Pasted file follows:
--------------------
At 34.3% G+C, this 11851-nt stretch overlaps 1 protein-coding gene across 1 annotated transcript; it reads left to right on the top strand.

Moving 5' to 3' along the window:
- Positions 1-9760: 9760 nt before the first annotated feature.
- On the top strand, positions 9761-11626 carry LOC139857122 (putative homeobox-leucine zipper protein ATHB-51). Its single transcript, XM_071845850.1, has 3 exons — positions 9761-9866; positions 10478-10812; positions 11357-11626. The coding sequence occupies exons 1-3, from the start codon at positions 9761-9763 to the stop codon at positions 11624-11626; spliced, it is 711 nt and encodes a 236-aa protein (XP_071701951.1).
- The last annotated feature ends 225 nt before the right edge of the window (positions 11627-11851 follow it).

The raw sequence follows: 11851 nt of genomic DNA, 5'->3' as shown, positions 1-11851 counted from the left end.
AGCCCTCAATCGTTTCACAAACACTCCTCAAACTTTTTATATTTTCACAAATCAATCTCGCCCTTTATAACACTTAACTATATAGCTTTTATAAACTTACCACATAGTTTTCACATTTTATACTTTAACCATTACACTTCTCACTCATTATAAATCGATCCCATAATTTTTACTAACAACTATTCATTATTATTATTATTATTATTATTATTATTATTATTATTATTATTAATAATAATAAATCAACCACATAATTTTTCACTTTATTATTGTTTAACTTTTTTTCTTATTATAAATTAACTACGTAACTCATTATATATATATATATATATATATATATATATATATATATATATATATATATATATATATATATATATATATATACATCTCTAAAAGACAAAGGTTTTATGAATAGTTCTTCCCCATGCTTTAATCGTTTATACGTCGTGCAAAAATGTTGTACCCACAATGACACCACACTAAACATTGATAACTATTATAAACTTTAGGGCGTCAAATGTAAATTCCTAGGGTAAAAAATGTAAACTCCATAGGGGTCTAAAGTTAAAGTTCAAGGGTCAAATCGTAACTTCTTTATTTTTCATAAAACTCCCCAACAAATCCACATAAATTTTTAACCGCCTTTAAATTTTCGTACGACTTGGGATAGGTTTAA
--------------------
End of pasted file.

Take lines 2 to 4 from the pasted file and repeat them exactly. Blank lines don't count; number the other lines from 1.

Moving 5' to 3' along the window:
- Positions 1-9760: 9760 nt before the first annotated feature.
- On the top strand, positions 9761-11626 carry LOC139857122 (putative homeobox-leucine zipper protein ATHB-51). Its single transcript, XM_071845850.1, has 3 exons — positions 9761-9866; positions 10478-10812; positions 11357-11626. The coding sequence occupies exons 1-3, from the start codon at positions 9761-9763 to the stop codon at positions 11624-11626; spliced, it is 711 nt and encodes a 236-aa protein (XP_071701951.1).